With a personal net worth greater than the GDP of many small nations, the Olsen Twins have had their brushes with the the same fates that have befallen many childhood actors. The same wealth and fame trappings has not stopped the twins from building a corporate empire, but has also not left them immune either. Mary Kate has been admitted to rehab for anorexia and was also involved with Heath Ledger during his final days. Ashley has been tabloid fodder as well and been accused to drugs, drinking and general debauchery. Still only in their early 20s and with acting roles almost non-existent, it will be interesting to see how the girls cope with life beyond childhood stardom.
As darling "Half Pint" on Little House on the Prairie, Gilbert's portrayal of tomboy Laura Ingalls made her a household name. While the simple homespun image was easily carried on-screen, in her latest biography, Ingalls tells of drug use and sexual escapades with other trouble teen actors most notably Rob Lowe. Well documented for his own bad behavior, this codependent relationship would carry on for years leading to a very unhealthy relationship. She was also acting as an anti-drug spokesperson for a Nancy Reagan program while continuing to use herself. Gilbert has straightened her life out and became president of the Screen Actor's Guild and continues to act with regularity.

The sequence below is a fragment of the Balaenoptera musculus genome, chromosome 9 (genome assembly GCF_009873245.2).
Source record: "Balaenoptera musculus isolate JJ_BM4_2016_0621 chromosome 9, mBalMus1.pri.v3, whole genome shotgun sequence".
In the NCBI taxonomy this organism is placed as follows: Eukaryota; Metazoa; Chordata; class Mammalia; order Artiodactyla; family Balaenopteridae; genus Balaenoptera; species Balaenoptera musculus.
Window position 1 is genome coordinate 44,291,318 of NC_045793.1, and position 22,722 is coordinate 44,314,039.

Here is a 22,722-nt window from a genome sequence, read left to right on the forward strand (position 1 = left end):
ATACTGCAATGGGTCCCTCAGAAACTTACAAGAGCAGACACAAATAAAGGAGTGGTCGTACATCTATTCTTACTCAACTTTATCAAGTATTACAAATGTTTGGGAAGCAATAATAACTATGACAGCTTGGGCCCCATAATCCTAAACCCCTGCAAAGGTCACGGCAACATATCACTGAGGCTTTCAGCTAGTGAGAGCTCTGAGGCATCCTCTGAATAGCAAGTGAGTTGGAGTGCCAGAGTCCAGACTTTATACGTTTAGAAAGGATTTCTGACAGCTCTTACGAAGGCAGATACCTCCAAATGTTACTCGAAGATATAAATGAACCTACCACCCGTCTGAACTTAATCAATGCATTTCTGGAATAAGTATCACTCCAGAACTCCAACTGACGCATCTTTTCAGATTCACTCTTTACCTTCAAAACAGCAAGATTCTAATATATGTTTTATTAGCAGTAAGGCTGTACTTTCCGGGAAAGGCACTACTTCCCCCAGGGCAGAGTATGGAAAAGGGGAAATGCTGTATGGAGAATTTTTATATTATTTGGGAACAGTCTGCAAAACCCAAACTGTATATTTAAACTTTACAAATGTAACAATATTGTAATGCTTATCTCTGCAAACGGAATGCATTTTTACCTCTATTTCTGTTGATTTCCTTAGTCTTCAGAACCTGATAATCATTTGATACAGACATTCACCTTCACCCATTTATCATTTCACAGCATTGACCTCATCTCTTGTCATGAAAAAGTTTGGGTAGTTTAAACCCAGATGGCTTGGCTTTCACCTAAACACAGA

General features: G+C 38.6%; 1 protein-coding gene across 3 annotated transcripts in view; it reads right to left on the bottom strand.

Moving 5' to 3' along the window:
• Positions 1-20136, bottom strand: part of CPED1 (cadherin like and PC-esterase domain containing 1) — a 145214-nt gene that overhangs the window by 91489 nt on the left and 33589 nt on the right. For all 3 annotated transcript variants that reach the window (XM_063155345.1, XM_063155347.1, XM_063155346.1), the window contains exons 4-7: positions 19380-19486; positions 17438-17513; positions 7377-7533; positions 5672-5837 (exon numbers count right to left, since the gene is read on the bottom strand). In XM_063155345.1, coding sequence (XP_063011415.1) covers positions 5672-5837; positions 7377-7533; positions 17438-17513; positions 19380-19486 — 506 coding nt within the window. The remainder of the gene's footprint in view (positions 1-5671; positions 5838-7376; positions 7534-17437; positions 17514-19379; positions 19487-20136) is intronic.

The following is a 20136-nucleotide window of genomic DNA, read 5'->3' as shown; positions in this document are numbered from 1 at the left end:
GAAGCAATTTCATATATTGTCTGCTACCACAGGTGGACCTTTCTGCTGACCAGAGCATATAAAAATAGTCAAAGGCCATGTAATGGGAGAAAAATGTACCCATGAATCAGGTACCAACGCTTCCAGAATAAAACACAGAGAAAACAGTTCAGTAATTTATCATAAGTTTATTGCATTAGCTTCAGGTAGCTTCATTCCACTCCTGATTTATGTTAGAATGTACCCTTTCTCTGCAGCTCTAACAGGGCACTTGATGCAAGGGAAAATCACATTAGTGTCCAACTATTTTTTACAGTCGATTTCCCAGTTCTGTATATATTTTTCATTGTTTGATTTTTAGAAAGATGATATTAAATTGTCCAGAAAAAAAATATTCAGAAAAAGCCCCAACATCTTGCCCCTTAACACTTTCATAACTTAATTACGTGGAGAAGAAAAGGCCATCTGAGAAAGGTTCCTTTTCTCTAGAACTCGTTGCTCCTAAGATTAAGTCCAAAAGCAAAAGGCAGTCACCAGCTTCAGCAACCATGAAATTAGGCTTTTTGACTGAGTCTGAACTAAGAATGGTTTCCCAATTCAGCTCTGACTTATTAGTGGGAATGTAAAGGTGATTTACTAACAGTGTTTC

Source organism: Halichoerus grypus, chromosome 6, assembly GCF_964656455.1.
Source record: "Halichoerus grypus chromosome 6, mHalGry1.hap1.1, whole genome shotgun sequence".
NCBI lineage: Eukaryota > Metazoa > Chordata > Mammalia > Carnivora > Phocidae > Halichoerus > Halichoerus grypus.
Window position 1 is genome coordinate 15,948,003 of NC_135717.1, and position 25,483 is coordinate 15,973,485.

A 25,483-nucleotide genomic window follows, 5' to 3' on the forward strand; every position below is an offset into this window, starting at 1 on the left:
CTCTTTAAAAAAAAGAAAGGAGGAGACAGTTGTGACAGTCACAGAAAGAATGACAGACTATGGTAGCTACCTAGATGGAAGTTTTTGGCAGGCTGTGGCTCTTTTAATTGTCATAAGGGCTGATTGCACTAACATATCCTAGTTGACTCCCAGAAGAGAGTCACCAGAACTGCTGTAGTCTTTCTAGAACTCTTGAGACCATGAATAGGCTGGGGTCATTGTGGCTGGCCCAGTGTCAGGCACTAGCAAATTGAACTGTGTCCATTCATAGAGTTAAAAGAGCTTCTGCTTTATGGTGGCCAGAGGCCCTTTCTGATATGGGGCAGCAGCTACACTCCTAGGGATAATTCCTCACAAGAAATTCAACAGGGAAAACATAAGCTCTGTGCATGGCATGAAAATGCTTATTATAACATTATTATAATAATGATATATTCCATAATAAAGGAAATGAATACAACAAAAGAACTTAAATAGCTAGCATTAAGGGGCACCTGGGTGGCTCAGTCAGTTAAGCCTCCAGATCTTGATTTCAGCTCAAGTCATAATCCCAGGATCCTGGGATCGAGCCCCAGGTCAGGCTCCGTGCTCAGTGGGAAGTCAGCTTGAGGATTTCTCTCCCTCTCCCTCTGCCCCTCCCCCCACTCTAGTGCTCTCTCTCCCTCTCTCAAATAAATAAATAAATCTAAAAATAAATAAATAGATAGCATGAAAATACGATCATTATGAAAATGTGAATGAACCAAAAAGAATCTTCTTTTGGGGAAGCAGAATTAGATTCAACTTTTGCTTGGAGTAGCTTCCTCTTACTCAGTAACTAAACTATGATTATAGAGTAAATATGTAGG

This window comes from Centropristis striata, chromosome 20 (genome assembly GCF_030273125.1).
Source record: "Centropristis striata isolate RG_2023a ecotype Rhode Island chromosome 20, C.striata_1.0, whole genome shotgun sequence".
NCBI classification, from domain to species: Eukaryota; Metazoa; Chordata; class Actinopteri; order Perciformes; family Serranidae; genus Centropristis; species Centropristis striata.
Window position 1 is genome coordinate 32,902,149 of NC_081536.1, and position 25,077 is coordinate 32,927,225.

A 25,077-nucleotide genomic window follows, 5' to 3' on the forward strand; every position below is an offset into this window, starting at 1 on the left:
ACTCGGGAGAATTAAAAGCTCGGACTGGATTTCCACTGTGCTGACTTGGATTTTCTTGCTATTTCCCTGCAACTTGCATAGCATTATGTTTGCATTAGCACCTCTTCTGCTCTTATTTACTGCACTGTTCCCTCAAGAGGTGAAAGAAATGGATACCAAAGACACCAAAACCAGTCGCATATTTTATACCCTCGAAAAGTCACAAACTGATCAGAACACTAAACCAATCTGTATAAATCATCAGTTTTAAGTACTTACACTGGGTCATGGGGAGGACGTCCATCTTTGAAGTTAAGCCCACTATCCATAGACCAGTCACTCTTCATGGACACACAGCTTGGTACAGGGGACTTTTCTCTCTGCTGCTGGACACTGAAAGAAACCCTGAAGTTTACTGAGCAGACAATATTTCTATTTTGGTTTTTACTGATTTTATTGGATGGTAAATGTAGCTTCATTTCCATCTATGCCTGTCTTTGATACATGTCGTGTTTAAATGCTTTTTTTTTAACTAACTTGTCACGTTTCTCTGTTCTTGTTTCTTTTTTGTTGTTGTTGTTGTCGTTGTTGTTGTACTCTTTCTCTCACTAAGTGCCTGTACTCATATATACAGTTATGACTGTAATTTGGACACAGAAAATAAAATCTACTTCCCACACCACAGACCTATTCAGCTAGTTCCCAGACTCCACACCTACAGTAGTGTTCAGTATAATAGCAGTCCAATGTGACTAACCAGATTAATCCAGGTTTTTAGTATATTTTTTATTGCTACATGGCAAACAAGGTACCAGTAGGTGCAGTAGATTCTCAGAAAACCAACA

The road to Oz was a long and winding one for Judy Garland. Born Frances Gumm, she was performing with her family as soon as she could walk. Eventually relocating to Hollywood, Garland was successful in landing wholesome roles as the girl next door. Plagued by doubt about her looks and worried about weight problems, Garland allowed herself to be plied with drugs to help her perform. This would lead to a lifetime of battle with addiction to drugs and alcohol and to her eventual death from an accidental overdose at the young age of 47.